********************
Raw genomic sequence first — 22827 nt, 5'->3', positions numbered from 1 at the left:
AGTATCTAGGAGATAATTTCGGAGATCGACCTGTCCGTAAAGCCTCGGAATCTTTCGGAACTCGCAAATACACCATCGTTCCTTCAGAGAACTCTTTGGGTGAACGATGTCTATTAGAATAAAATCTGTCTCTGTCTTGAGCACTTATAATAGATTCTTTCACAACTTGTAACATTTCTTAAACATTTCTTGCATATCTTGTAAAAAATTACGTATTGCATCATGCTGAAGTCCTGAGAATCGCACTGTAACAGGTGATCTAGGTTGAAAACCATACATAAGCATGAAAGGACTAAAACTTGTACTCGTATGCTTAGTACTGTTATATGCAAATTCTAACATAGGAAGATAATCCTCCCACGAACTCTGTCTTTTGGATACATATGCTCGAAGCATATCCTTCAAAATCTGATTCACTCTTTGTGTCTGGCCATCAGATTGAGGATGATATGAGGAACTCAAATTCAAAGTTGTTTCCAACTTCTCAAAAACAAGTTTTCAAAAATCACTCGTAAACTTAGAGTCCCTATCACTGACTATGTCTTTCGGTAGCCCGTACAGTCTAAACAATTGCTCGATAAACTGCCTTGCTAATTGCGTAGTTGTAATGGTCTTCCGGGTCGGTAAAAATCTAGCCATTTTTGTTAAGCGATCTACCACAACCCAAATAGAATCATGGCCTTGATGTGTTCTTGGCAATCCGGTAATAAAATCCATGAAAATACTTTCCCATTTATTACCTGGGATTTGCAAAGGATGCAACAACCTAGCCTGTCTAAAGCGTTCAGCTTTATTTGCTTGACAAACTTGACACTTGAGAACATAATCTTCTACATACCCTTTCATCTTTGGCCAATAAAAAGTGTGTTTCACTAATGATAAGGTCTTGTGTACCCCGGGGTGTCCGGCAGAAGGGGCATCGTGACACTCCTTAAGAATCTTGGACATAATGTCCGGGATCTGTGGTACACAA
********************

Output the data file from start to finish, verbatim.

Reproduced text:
Raw genomic sequence first — 22827 nt, 5'->3', positions numbered from 1 at the left:
AGTATCTAGGAGATAATTTCGGAGATCGACCTGTCCGTAAAGCCTCGGAATCTTTCGGAACTCGCAAATACACCATCGTTCCTTCAGAGAACTCTTTGGGTGAACGATGTCTATTAGAATAAAATCTGTCTCTGTCTTGAGCACTTATAATAGATTCTTTCACAACTTGTAACATTTCTTAAACATTTCTTGCATATCTTGTAAAAAATTACGTATTGCATCATGCTGAAGTCCTGAGAATCGCACTGTAACAGGTGATCTAGGTTGAAAACCATACATAAGCATGAAAGGACTAAAACTTGTACTCGTATGCTTAGTACTGTTATATGCAAATTCTAACATAGGAAGATAATCCTCCCACGAACTCTGTCTTTTGGATACATATGCTCGAAGCATATCCTTCAAAATCTGATTCACTCTTTGTGTCTGGCCATCAGATTGAGGATGATATGAGGAACTCAAATTCAAAGTTGTTTCCAACTTCTCAAAAACAAGTTTTCAAAAATCACTCGTAAACTTAGAGTCCCTATCACTGACTATGTCTTTCGGTAGCCCGTACAGTCTAAACAATTGCTCGATAAACTGCCTTGCTAATTGCGTAGTTGTAATGGTCTTCCGGGTCGGTAAAAATCTAGCCATTTTTGTTAAGCGATCTACCACAACCCAAATAGAATCATGGCCTTGATGTGTTCTTGGCAATCCGGTAATAAAATCCATGAAAATACTTTCCCATTTATTACCTGGGATTTGCAAAGGATGCAACAACCTAGCCTGTCTAAAGCGTTCAGCTTTATTTGCTTGACAAACTTGACACTTGAGAACATAATCTTCTACATACCCTTTCATCTTTGGCCAATAAAAAGTGTGTTTCACTAATGATAAGGTCTTGTGTACCCCGGGGTGTCCGGCAGAAGGGGCATCGTGACACTCCTTAAGAATCTTGGACATAATGTCCGGGATCTGTGGTACACAA